Wildlife Biologist, Author and Environmental Journalist
The Habitats Trust Grants recognises and supports conservation organisations and individuals, who work to conserve India’s natural habitats and native species of flora and fauna, especially the lesser-known species and neglected habitats. The Grants aim to support holistic, innovative, and replicable conservation projects.
Applications for the THT Conservation Grant and the THT Action Grant are now closed. Applications for the THT Seed Grant continue to remain open on a rolling basis.
Since The Habitats Trust Grants was established in 2018, we have received over 10,000 registrations and 2,000 applications from across India. Of these, 21 recipients have been selected.
Explore this map to learn about the work of our grant recipients.
The THT Conservation Grant is established to provide financial support for organisations that focus on India’s conservation challenges, especially for lesser-known species and critical habitats. The grants are intended towards promoting holistically designed conservation efforts. Applications are accepted through the THT Grants portal.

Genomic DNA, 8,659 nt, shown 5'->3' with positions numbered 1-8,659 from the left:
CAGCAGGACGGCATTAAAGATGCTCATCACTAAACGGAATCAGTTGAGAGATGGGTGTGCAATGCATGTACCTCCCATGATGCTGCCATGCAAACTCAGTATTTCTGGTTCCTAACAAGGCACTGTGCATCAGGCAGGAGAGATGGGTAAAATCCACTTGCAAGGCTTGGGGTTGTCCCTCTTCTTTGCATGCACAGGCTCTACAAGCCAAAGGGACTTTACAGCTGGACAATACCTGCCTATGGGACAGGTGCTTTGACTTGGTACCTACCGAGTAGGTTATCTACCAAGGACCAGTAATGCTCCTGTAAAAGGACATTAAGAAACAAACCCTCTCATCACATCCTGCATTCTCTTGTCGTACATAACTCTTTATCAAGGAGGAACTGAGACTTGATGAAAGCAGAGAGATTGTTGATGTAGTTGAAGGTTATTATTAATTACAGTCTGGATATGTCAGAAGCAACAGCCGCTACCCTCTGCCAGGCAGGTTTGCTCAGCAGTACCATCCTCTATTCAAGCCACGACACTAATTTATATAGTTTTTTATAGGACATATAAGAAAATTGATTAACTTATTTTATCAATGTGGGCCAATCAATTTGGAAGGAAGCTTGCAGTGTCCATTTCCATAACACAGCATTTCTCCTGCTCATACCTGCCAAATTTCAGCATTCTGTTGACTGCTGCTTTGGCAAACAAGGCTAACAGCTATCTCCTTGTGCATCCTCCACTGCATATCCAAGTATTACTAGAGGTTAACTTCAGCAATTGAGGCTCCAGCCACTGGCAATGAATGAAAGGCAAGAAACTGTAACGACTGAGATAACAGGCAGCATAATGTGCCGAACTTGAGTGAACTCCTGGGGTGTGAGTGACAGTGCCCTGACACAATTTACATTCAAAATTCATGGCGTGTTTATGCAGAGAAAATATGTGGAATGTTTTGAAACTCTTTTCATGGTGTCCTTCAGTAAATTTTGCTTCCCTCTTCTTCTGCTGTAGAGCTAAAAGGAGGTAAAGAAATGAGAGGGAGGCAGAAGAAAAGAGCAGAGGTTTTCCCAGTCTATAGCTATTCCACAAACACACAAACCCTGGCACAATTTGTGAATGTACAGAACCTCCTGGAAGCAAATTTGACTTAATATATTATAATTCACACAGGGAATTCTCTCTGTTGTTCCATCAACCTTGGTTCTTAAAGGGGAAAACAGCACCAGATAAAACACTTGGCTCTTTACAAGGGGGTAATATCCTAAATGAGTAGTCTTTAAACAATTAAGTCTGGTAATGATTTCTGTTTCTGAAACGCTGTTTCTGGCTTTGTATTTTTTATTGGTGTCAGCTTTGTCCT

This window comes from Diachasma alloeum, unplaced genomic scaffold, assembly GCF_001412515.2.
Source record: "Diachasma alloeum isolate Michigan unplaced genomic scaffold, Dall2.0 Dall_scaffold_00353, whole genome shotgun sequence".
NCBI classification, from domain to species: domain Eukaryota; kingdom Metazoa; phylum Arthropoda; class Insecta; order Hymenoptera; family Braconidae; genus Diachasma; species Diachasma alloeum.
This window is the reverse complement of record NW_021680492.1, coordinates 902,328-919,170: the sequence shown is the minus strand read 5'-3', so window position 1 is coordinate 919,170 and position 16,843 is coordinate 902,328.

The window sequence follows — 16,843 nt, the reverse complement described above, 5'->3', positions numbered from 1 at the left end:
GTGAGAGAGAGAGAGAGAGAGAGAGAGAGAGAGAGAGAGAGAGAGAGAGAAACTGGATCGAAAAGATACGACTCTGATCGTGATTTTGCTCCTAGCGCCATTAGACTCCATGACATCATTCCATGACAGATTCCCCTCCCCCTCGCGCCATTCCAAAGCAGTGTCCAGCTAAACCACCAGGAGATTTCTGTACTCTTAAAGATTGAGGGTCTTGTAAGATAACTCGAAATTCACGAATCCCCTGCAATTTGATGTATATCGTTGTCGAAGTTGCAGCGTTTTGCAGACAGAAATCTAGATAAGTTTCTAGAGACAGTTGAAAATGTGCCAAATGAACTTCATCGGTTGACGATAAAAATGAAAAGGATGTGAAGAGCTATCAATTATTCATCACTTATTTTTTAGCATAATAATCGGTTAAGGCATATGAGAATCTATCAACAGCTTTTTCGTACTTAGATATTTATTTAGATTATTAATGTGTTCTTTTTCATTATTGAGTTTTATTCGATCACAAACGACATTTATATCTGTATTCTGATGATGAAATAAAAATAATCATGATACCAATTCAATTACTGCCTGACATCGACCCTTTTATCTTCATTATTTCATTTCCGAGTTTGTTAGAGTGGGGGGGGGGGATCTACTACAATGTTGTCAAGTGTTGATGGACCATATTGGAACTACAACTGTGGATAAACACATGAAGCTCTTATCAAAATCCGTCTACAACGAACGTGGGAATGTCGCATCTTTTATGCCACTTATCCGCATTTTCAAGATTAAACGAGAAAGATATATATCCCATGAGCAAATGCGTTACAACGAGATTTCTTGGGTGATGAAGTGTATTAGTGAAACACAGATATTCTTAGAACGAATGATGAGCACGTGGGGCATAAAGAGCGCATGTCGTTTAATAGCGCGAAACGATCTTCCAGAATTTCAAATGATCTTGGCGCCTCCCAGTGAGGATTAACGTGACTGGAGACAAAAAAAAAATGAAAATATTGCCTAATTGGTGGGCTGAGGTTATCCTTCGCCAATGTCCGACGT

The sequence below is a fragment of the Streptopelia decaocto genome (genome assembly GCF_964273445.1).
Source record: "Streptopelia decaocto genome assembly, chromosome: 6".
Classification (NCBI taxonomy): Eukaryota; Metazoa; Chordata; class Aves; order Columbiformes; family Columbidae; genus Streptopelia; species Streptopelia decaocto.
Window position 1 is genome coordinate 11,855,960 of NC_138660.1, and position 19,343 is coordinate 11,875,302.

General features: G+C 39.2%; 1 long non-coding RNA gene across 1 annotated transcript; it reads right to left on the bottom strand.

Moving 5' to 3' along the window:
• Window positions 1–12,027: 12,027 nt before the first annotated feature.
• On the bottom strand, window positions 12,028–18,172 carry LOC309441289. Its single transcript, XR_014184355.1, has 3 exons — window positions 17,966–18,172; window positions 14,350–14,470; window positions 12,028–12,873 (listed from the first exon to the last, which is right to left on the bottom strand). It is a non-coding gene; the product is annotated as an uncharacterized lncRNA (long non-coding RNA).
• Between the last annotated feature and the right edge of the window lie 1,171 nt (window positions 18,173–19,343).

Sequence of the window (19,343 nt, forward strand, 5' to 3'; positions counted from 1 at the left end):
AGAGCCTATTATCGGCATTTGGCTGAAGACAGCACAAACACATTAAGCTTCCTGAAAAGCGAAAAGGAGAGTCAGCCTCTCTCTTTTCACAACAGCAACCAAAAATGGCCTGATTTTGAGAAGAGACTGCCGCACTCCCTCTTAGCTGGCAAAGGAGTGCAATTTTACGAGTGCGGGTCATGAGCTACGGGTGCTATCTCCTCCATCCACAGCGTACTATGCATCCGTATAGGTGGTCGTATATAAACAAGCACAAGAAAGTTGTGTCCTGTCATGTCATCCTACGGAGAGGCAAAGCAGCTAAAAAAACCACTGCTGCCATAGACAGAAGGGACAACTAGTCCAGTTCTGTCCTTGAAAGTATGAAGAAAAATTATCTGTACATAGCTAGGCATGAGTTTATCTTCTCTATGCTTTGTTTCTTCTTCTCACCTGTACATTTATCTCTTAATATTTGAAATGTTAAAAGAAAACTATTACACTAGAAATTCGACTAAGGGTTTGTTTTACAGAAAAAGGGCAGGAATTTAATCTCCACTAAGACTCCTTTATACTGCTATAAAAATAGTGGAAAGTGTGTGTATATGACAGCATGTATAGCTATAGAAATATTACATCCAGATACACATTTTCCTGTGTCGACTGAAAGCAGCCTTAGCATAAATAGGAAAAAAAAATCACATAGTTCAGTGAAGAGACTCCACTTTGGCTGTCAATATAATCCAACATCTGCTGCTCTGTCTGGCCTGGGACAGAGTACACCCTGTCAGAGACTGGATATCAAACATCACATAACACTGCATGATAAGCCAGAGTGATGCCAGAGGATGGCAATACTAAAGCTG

The grant will be administered for three years and be given to two shortlisted applications.
The THT Action Grant will support individuals and organisations, who are working towards on-ground action, focusing on lesser-known species and/or habitats that require urgent conservation intervention. Applications are accepted through the THT Grants portal.
The grant will be administered for two years and be given to three shortlisted applications.
THT Seed Grant aims to fill an urgent and critical gap in conservation action for lesser-known species and critical habitats. The Seed Grant will be up to INR 300,000 for a duration of maximum one year.